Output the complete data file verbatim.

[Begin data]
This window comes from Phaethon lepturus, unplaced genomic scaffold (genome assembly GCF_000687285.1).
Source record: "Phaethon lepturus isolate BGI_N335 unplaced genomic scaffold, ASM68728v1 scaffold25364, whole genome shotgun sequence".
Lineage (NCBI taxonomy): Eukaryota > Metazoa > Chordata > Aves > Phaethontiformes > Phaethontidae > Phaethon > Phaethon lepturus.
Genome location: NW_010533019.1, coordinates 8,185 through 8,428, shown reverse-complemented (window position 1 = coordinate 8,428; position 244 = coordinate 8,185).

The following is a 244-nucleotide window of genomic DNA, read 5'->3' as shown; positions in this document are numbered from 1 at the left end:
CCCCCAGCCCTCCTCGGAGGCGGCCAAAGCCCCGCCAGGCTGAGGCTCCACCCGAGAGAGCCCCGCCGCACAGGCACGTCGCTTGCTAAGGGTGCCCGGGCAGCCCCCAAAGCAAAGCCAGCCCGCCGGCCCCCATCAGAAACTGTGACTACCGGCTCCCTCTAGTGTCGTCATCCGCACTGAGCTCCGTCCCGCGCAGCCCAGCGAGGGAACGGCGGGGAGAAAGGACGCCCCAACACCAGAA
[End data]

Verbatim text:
This window comes from Phaethon lepturus, unplaced genomic scaffold (genome assembly GCF_000687285.1).
Source record: "Phaethon lepturus isolate BGI_N335 unplaced genomic scaffold, ASM68728v1 scaffold25364, whole genome shotgun sequence".
Lineage (NCBI taxonomy): Eukaryota > Metazoa > Chordata > Aves > Phaethontiformes > Phaethontidae > Phaethon > Phaethon lepturus.
Genome location: NW_010533019.1, coordinates 8,185 through 8,428, shown reverse-complemented (window position 1 = coordinate 8,428; position 244 = coordinate 8,185).

The following is a 244-nucleotide window of genomic DNA, read 5'->3' as shown; positions in this document are numbered from 1 at the left end:
CCCCCAGCCCTCCTCGGAGGCGGCCAAAGCCCCGCCAGGCTGAGGCTCCACCCGAGAGAGCCCCGCCGCACAGGCACGTCGCTTGCTAAGGGTGCCCGGGCAGCCCCCAAAGCAAAGCCAGCCCGCCGGCCCCCATCAGAAACTGTGACTACCGGCTCCCTCTAGTGTCGTCATCCGCACTGAGCTCCGTCCCGCGCAGCCCAGCGAGGGAACGGCGGGGAGAAAGGACGCCCCAACACCAGAA